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Infertility stings. The diagnosis itself might bring up a cocktail of painful feelings, but going through treatment is also associated with higher levels of both depression and anxiety — and sometimes, that stress can exacerbate an existing mental health issue. With or without a strong support network already in place, those dealing with fertility struggles may have to look outside their immediate circles for the emotional help they need.
And that's where a therapist who specializes in these issues comes in. Although a more general therapist for anxiety or depression can be helpful also, someone who specializes in infertility counseling is uniquely equipped to help women and their partners through these sensitive events — and to help navigate the inevitably difficult conversations with family and friends. "Infertility therapy" can include counseling about many different issues relating to fertility, including difficulty getting pregnant, miscarriages, and late-term losses.
"All of those things bring up a lot of emotions and stressors that are unfamiliar or aren’t talked about openly among women and couples," says Julie Larson, LCSW, a therapist in NYC who specializes in infertility and grief counseling. "[Going to] infertility counseling is the moment when people stand back and realize they need some support."
"I wish more people knew about infertility in general so that women going through this would not feel so traumatized," adds Marni Rosner, DSW, LCSW. As someone who specializes in counseling women and couples going through infertility, she knows just how rough the experience can be: "Women that are diagnosed with infertility often experience it as a real assault to their identity," she says. "Their whole lives, they've been told that, if they work hard enough, they can do whatever they want, and all of a sudden that doesn't happen — sometimes, you just can't control your body."
Here, we talked to Dr. Rosner and Larson about what infertility therapy is like, when to start considering it, and how those not dealing with infertility can support those who are struggling.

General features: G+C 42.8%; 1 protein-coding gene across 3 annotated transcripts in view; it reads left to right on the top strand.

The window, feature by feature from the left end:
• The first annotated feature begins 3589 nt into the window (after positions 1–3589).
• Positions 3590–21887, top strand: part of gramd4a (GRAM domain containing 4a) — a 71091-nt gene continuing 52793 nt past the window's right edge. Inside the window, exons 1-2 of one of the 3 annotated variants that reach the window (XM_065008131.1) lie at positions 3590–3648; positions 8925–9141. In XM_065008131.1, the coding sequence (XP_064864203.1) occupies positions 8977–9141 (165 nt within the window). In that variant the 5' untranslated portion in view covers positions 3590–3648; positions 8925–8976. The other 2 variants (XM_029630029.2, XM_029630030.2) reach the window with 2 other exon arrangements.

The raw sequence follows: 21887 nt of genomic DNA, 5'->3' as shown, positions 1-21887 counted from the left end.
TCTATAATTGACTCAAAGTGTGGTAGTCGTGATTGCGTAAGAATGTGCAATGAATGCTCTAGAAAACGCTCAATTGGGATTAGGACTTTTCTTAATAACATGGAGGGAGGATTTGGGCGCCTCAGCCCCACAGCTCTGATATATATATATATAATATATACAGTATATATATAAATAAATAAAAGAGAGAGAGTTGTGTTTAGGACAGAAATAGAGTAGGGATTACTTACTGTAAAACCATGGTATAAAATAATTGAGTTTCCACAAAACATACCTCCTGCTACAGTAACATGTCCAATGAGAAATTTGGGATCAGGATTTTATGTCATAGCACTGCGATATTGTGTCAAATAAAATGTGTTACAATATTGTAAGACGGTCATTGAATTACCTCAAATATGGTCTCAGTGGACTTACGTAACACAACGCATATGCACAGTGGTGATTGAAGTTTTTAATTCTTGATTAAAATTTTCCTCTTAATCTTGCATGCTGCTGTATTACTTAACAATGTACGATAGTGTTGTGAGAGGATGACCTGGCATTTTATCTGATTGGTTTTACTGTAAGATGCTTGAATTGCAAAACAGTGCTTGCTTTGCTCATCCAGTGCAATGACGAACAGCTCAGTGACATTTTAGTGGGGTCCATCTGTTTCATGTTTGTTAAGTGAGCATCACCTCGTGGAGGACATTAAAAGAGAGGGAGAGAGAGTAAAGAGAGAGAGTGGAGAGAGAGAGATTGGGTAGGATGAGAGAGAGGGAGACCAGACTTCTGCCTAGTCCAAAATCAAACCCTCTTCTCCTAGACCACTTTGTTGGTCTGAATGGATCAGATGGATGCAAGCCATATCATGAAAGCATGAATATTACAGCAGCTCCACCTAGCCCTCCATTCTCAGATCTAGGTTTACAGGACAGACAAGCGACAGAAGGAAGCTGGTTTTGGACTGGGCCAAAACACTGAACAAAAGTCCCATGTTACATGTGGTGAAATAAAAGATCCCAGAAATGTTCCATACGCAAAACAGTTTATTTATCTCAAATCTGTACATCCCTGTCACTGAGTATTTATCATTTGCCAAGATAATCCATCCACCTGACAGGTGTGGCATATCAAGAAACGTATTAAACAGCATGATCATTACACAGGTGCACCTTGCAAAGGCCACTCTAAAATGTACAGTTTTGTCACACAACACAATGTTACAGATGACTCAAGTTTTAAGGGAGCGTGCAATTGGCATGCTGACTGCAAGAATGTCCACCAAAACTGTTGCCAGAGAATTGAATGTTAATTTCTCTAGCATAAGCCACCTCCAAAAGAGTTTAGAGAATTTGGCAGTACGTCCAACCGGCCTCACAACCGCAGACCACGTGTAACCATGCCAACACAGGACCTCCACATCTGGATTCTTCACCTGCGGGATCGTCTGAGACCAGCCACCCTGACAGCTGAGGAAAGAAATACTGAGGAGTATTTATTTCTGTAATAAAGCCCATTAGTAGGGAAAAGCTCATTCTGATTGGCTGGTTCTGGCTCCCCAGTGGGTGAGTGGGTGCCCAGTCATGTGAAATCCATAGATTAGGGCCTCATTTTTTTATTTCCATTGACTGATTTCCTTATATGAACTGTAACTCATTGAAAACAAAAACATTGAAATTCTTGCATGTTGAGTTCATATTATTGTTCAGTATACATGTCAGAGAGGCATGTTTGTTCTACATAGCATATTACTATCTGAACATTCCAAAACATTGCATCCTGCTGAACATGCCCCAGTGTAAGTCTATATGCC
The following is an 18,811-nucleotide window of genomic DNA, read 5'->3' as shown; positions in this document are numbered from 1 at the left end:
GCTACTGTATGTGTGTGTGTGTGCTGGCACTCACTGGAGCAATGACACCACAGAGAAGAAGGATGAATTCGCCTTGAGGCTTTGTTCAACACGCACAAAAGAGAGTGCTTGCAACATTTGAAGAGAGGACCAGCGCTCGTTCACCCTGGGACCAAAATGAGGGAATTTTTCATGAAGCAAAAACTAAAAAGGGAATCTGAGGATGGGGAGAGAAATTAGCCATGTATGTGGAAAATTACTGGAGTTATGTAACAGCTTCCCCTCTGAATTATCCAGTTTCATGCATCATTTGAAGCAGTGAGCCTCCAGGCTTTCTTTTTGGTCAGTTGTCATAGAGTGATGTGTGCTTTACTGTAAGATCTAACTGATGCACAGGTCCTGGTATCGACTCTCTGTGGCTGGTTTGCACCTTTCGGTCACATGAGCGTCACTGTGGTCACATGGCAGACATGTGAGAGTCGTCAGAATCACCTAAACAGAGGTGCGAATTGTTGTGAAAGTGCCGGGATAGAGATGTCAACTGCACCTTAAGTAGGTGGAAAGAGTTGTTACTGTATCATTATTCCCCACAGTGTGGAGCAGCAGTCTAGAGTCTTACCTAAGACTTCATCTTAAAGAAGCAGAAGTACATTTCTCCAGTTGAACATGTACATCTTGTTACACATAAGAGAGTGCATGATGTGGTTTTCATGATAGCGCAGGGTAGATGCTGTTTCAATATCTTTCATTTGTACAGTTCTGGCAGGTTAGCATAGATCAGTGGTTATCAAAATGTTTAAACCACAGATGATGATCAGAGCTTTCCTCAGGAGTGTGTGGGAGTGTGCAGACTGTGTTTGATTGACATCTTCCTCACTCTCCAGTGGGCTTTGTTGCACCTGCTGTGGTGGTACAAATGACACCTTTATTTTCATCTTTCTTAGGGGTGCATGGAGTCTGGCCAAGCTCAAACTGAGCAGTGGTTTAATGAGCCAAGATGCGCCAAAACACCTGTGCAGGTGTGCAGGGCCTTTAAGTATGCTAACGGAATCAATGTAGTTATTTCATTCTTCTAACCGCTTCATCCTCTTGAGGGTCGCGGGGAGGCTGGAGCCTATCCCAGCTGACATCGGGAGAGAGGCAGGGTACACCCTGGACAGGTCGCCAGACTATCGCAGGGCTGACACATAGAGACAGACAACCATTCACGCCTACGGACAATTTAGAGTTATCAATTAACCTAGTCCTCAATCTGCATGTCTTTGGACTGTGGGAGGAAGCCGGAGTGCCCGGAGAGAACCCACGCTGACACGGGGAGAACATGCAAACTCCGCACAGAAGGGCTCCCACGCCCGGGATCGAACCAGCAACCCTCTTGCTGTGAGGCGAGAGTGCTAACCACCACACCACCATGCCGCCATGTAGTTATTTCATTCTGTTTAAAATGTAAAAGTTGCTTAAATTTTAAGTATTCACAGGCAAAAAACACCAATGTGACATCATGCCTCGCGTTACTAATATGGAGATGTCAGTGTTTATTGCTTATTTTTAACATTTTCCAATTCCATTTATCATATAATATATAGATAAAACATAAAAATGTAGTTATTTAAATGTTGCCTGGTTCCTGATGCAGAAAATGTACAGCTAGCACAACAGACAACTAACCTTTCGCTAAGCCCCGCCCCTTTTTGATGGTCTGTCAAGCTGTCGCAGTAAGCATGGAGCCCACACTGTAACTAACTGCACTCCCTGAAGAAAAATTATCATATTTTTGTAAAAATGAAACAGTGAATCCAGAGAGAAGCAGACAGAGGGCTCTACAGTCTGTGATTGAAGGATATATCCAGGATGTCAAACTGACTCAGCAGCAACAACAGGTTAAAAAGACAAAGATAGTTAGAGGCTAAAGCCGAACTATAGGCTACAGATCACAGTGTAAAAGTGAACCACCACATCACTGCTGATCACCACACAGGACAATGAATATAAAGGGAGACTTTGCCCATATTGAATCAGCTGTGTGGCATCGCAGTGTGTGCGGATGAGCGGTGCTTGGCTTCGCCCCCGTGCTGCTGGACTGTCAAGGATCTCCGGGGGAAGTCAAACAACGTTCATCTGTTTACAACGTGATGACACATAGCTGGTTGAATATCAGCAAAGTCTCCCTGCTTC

What are some signs that infertility therapy could be helpful for you?
Dr. Rosner says that if the process of getting pregnant is interfering with your relationships, that's usually the first sign that you would benefit from reaching out to a pro. She explains that family and friends alike may be at a loss for what to say or how to say it. That disconnect may result in a lot of tension in those relationships, whether or not you realize that's the root cause. "The technical term is 'disenfranchised grief,'" Dr. Rosner explains. "[It means] no one understands."
In other cases, someone who has had a miscarriage or an infertility diagnosis may realize she's struggling to find a way to tell others about what's going on. Larson says people often ask questions like, "How do you tell people? How much? What do you tell? And how do you cope with the ongoing persistence of that?"
There are also some big (maybe totally new) emotions that may come with fertility issues, Larson adds. There may be a cycle of hope every month, followed by grief when that hope is dashed with a period. "It’s frustrating when you watch other people’s lives moving forward," she says. "It’s something you want that you can’t get; there’s anger in that, too." Women may also feel like their bodies are failing them, and experience a sense of guilt in thinking they're somehow responsible. On top of all that, the experience can also be incredibly isolating — even within a relationship. "No one's feeling understood," Larson says.
All of these different feelings can be hard to control, so you shouldn't feel shy about reaching out for professional help.
What is counseling usually like?
For Larson, it starts with helping her clients figure out what's going right. "People walk in with all of these big emotions, and that has clouded the clarity of how they're making it through the day," she says.
From there, she says her approach helps people understand what they need when those big feelings come up, and how they can get those needs met. "That's helping people to embrace coping and communication skills they already have, or to learn new ones," Larson explains. On top of that, her office acts as a safe environment to have tough conversations that might not be happening anywhere else in her clients' lives.
"Infertility brings up a lot of shame for people," Dr. Rosner adds. "Shame can be very toxic... When you don’t talk about it, it eats away at you." So providing a safe, empathetic space to talk through that shame, rather than letting it fester, is a major role for therapy. Then there's figuring out your support system. "Who are you going to reach out to? Who is going to be helpful, who isn’t, and who is worth taking a risk with?" asks Dr. Rosner. "A lot of people are trying to get something from someone they never get."
Counseling can also help you process the grief. "When women are going through this, they’re often in crisis," explains Dr. Rosner. "But when you develop a narrative [around your grief], including saying, 'This is what’s happening, this is why this is happening,' then, you can start to make a plan going forward."
How can you help a loved one who is dealing with fertility issues?
Dr. Rosner says the best thing is to check in, ask if there's anything you can do to help, and get curious. "A lot of people are afraid to ask the question or say the wrong thing," she says. Although it's great to be sensitive, being willing to start the conversation can make a huge difference in keeping up your relationship with that person. She suggests simply asking, "Hey, how's it going?" or "What do I need to know to help you?"